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February 12, 2002
Lagaan: India's third Oscar nominee
Arthur J Pais in New York
Lagaan becomes the third Indian film --- after Mother India and Salaam Bombay! --- to win a best foreign film nomination. Earlier, Gandhi, an Indian and British co-production, contested in the mainstream category and won most of the top Oscars at the 1982 ceremony.
Hindi actor-producer Aamir Khan might swear he is off desi awards. But he invested a lot of time and money to draw Hollywood's attention to his debut production, Lagaan.
The film grossed about $2 million in North America and Great Britain. In the absence of an Oscar --- or a nomination --- it could not cross over to mainstream audiences. "Many British and American journalists tell us our film could have crossover appeal," Khan's wife and the film's executive producer Reena Dutta told rediff.com at the Toronto Film Festival last September, where Lagaan won applause. "We believe an Oscar nomination will help us re-launch the film in the mainstream market."
Lagaan screenings have largely drawn audiences from the subcontinent despite a few Americans and British viewers. "We are told our film could appeal to people who loved Crouching Tiger: Hidden Dragon," Ashutosh Gowariker, the film's director, told rediff.com in a telephone conversation from Dubai.
To attract even a small percentage of the audiences who loved the subtitled Crouching Tiger -- making it a $120 million hit in North America -- Lagaan needs major exposure in the mainstream media or a big award, reasons Gowariker.
But the film did not have much luck with mainstream reviewers. While in England it received raves from The Guardian in America, only Variety reviewed Lagaan. It got virtually no press at the Toronto Film Festival. Mira Nair's Monsoon Wedding, on the other hand, got some of the best reviews. Maya, the controversial film about a young girl forced into ceremonial sexual acts in a temple, received plenty of press, too.
In a way, Lagaan's Oscar campaign started at the Toronto Film Festival, attended by major Hollywood filmmakers and critics from every major North American publication. Since the film failed to capture much attention at the Canada event, the resolve to garner an Oscar nomination became more urgent. That is why Khan has decided to personally campaign for his film in Los Angeles.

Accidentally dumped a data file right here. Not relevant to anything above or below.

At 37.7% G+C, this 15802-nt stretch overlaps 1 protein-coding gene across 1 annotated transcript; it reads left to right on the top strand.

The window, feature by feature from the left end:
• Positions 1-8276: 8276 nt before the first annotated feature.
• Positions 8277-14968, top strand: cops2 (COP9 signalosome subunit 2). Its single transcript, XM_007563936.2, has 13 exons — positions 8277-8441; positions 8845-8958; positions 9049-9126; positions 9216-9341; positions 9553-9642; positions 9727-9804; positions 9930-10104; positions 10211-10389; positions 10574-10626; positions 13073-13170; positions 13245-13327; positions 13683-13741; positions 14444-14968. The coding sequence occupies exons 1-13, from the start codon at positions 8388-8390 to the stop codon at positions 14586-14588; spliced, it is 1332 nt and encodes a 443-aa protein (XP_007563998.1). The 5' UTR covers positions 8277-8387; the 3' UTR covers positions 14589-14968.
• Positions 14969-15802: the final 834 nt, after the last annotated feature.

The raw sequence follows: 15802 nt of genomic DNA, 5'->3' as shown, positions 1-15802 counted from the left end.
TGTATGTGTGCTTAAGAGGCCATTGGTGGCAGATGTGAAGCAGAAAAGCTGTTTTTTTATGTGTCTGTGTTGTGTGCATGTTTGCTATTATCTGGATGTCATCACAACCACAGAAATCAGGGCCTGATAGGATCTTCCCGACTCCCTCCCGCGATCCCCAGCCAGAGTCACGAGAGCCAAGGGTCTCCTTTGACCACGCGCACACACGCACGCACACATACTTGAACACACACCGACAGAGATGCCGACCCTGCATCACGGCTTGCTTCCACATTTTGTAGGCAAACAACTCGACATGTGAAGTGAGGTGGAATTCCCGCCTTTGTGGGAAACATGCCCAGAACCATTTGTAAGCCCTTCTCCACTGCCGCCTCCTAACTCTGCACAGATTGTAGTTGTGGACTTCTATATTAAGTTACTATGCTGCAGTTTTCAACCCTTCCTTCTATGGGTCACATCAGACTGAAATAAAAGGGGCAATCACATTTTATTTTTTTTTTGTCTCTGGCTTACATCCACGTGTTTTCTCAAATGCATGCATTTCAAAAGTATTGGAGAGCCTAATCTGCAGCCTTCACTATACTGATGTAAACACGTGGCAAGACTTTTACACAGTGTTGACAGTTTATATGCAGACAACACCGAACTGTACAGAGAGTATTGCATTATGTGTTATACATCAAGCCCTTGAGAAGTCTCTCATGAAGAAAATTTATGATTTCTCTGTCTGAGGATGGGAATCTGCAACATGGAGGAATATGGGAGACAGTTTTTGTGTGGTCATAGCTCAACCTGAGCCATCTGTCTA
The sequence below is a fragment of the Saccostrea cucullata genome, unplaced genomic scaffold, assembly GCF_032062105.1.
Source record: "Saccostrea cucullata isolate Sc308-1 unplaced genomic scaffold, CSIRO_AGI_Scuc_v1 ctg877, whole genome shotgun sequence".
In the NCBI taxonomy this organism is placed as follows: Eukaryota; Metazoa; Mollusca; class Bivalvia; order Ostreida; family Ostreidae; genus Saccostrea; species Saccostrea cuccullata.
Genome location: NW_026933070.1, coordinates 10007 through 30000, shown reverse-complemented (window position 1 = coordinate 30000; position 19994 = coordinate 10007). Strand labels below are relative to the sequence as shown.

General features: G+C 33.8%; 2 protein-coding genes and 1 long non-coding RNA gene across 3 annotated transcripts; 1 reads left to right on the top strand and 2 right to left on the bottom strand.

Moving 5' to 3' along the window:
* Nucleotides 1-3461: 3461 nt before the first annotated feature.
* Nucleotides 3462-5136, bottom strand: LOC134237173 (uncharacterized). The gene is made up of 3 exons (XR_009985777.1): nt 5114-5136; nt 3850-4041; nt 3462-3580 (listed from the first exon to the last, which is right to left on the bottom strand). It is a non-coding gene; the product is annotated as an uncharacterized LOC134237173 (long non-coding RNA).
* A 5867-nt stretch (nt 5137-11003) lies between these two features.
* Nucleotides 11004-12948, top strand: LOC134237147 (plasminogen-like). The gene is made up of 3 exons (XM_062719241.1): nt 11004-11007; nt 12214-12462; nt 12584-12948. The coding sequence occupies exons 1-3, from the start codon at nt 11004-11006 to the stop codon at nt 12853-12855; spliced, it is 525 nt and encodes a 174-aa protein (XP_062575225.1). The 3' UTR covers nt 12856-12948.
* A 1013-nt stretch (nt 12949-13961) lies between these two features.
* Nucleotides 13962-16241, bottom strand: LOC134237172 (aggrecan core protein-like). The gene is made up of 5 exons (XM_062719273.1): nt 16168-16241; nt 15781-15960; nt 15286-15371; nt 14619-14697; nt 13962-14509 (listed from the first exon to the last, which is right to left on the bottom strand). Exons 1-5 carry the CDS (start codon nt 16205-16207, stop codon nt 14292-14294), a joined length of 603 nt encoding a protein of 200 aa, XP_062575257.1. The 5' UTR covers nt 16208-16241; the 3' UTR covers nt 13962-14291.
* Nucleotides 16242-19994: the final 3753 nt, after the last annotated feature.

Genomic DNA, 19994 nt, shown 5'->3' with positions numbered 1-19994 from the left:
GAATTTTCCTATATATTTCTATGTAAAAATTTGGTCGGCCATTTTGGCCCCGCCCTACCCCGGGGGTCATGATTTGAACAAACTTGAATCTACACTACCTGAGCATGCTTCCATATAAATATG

Like many other Oscar nomination contenders -- there were 51 in all --- Khan's company took full-page advertisements in the influential trade publications: Variety and Hollywood Reporter. Khan spent over a week in Los Angeles with Gowariker, supervising the screening of the film for Oscar panelists. The director and star sought the attention of major American publications including the Los Angeles Times for their film, hoping to create a buzz.
Lagaan competed with many high-profile films that won significant awards at international film festivals and garnered rave reviews from major American publications. The only award Lagaan has won abroad is the audience choice award at a comparatively low-profile film festival in Locarno.
The French film, Amelie, an Oscar nominee, is a huge hit, having grossed $20 million in America and $100 million abroad. The Golden Globe winner for best foreign film, Bosnia's No Man's Land grossed a modest $300,000 before the awards but won significant kudos including best screenplay at the Cannes Film Festival. 'Superb, fierce, funny,' declared Rolling Stone.
Lagaan's makers were aware that several reviewers skipped viewing the film. "Do you really want to see a three-and-half-hour-long Indian film right in the morning?" a journalist was heard asking his colleague in Toronto before shepherding him to another screening.
There was no way the film could be shown in a shorter version, counters Gowariker, adding, "Its music and dances are part of its story. In fact, it would not really be an Indian film without them. It will go to film festivals as it is. We will not sell a shorter version of the film. I have the full backing of Aamir and Reena. If audiences in Locarno loved our film, audiences elsewhere will love it too."
Conservative estimates pitch Khan's expenses to win an Oscar nomination at $200,000.
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